|September 2002 · Vol. 14, No. 9
Managing the fallout from the Women’s Health Initiative
ROBERT L. BARBIERI, MD
By now, I am sure, you are quite familiar with the Women’s Health Initiative (WHI), the hormone replacement therapy (HRT) trial whose estrogen-progestin arm was discontinued when it became clear that risks exceeded benefits.1 Chances are you’ve been inundated with questions about it. And since it received so much media attention, and its findings were so contrary to expectations, there are questions aplenty.
Among the talents we will have to employ in counseling patients on this issue are tolerance and understanding. Tolerance of the questions. Understanding about why they are directed primarily at us. After all, we are America’s menopause experts. And because physicians traditionally have served as arbiters of moral and health-related issues, the public expects definitive answers. As Alexander Pope wondered more than 300 years ago, “Who shall decide when doctors disagree?”
The truth is, like most other aspects of contemporary life, medicine is colored increasingly in grays, rather than definite blacks and whites. And one task facing us at this juncture is helping our patients understand that there is no single answer—no magic formula—that applies to all women. Rather, the solutions to the challenges of menopause are as varied and diverse as the women we treat. And so goes the question of HRT. (For more on interpreting the WHI findings, see our cover story.)
At first glance, the study appears to be filled with bad news, making it necessary for each physician and patient to reevaluate the long-term use of estrogen-progestin for conditions related to menopause. Nevertheless, some general conclusions can be drawn:
While risks clearly exceeded benefits in the trial, for most women the overall health risk is extremely low, and there is no urgency to stop treatment.
Estrogen-progestin therapy should not be used for the primary or secondary prevention of heart disease. Rather, patients should focus on lifestyle factors such as weight, diet and exercise, control of blood pressure, and the use of cholesterol-lowering agents, low-dose aspirin, beta blockers, and angiotensin-converting enzyme (ACE) inhibitors.
For women taking estrogen-progestin therapy for osteoporosis prevention or treatment, other medications—such as raloxifene, alendronate, risedronate, or calcitonin—should be considered. Women also should be sure to get adequate daily exercise and maintain healthy calcium and vitamin D intakes.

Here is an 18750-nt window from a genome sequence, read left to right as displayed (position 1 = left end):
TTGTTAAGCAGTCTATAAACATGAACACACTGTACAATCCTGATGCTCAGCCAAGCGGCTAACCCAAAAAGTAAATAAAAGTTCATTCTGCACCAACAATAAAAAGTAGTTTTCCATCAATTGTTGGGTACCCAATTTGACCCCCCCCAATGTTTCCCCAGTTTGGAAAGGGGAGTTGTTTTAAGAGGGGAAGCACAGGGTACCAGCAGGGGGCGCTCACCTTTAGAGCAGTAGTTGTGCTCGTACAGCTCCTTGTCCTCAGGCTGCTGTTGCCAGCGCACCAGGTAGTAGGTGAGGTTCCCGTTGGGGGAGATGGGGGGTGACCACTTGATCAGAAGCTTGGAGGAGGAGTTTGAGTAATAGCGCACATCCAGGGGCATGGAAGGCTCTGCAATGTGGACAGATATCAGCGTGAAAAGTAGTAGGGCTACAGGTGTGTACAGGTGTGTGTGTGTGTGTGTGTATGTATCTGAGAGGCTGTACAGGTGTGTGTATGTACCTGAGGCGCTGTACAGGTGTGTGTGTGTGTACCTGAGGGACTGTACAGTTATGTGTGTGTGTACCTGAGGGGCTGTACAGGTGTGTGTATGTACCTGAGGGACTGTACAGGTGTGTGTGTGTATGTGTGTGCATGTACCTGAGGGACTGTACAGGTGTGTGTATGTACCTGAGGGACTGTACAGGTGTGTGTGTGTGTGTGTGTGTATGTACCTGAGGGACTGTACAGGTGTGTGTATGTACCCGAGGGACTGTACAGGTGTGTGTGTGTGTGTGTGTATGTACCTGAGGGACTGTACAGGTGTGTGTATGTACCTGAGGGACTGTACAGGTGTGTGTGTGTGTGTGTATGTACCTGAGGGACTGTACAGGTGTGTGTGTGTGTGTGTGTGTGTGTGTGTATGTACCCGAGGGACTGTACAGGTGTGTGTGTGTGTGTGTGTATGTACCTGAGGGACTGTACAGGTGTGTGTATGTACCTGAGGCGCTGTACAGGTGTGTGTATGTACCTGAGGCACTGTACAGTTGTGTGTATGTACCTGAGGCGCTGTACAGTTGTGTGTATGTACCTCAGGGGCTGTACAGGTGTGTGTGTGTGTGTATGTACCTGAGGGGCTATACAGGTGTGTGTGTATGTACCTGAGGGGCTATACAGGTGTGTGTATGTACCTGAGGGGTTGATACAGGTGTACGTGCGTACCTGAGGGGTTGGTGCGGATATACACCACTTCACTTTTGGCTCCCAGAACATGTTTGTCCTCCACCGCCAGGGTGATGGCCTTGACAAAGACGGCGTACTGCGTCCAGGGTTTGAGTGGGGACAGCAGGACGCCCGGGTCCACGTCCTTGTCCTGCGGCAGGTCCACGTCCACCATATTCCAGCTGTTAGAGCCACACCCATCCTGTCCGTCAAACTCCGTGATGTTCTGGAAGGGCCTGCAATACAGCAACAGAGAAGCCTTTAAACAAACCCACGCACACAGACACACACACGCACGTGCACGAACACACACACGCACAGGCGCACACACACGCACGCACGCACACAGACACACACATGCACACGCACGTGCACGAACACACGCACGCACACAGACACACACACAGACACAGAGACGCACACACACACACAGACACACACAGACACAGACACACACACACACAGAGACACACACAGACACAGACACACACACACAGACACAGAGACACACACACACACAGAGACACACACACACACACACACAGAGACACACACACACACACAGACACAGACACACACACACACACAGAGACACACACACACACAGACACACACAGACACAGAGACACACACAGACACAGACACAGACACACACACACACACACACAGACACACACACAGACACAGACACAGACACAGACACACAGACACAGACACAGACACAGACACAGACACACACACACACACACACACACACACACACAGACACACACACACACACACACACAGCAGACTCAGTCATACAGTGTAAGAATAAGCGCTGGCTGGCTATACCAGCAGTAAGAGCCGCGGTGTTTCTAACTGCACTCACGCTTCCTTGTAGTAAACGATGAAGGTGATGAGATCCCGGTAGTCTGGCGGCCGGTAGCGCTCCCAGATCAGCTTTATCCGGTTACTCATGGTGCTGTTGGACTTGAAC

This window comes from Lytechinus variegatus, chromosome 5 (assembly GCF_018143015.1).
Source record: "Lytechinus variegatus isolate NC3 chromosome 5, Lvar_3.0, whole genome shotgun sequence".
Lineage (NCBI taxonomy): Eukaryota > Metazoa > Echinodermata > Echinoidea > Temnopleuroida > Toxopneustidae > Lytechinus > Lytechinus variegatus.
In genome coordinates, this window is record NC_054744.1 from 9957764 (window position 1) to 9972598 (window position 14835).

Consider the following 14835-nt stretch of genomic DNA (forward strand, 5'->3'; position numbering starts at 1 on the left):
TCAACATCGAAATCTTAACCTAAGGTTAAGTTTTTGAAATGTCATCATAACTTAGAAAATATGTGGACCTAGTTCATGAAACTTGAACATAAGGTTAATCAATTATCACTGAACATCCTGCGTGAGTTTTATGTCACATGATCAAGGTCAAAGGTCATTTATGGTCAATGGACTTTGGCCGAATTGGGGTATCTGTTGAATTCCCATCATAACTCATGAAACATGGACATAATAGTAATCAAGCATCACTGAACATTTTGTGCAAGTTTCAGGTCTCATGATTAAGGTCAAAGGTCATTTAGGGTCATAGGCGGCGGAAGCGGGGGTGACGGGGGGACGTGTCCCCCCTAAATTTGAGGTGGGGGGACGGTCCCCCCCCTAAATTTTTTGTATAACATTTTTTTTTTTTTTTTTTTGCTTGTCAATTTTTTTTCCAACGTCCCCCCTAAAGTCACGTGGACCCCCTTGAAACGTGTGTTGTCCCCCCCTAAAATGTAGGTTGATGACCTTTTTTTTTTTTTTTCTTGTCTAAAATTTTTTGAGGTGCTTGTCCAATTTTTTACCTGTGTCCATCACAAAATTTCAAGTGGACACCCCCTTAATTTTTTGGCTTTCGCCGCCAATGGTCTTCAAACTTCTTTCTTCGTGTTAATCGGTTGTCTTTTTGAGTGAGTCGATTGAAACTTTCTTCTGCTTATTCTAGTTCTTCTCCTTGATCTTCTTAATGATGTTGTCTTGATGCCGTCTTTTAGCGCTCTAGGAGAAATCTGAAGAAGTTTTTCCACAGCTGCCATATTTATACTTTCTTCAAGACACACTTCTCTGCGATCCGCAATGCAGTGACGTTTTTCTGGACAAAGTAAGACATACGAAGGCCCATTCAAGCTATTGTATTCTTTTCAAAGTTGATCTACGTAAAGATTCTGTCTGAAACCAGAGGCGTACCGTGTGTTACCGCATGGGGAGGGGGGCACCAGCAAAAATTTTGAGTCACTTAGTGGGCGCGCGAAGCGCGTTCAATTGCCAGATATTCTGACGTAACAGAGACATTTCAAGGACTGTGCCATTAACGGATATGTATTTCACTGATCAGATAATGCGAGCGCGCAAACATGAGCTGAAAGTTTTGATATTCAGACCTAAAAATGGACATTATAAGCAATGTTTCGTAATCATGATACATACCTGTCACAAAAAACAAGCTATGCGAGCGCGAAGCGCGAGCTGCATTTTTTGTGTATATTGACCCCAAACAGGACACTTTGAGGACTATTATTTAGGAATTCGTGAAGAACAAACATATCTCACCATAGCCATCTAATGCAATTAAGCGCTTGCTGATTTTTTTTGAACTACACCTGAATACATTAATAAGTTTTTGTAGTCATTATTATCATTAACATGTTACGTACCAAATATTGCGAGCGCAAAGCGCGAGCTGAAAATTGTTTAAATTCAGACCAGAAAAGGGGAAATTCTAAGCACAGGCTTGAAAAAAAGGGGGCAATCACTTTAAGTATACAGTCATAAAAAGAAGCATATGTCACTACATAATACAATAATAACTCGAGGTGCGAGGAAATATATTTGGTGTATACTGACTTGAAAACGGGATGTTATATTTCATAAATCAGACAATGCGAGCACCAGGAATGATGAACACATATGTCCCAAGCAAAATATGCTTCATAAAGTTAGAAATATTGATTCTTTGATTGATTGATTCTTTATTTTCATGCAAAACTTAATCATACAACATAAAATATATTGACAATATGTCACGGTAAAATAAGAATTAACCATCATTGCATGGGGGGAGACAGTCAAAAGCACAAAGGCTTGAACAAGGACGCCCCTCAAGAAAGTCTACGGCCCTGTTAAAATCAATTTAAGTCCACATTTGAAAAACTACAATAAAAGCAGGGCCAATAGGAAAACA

Estrogen-progestin therapy should not be used to prevent colon cancer, a stance supported by the National Cancer Institute. Instead, screening programs that rely on fecal occult blood testing, sigmoidoscopy, and colonoscopy should be the mainstays of prevention.
One important aspect of the WHI trial is that it clearly defines the main indication for estrogen-progestin therapy: the treatment of menopausal symptoms such as hot flushes, sleep disorders, and cognitive disturbances. It also suggests that naturally menopausal women should use combined estrogen-progestin therapy for less than 5 years. These 2 conclusions alone add a great deal of clarity to patient counseling. In fact, the indications for estrogen-progestin use in naturally menopausal women have never been clearer.
The WHI trial should motivate Ob/Gyns to consider an array of nonestrogen therapies for menopausal symptoms. The antidepressant venlafaxine, for example, was shown to be clearly effective for the treatment of menopausal hot flushes in 1 randomized controlled trial. In this study, 221 women with breast cancer and vasomotor symptoms were randomized to receive placebo or 3 different doses of venlafaxine: 37.5 mg, 75 mg, or 150 mg daily. After 4 weeks, mean hot-flush scores were reduced from baseline by 27%, 31%, 61%, and 61%, respectively.2
Further, we are likely to discover that the effects of estrogen-progestin therapy are dose-, time-, and agent-specific. The WHI trial probably will spur intensive investigation of other doses of estrogen and alternative progestins (e.g., natural micronized progestin, progestin patches), as well as the development of an array of new estrogens and progestins.
Although the data yielded by the WHI trial may at first appear to be less than helpful, we should be grateful for this information. Not only does it advance the field of women’s health, it points the way to an exciting future in menopause medicine. The challenge is conveying this fact to our patients.
1. Writing Group for the Women’s Health Initiative Randomized Controlled Trial. Risks and benefits of estrogen plus progestin in healthy postmenopausal women. Principal results from the Women’s Health Initiative randomized controlled trial. JAMA. 2002;288:321–333.
2. Loprinzi CL, Kugler JW, Sloan JA, et al. Venlafaxine in management of hot flashes in survivors of breast cancer: a randomized controlled trial. Lancet. 2000;356:2059–2063.
OBG Management ©2002 Quadrant HealthCom Inc.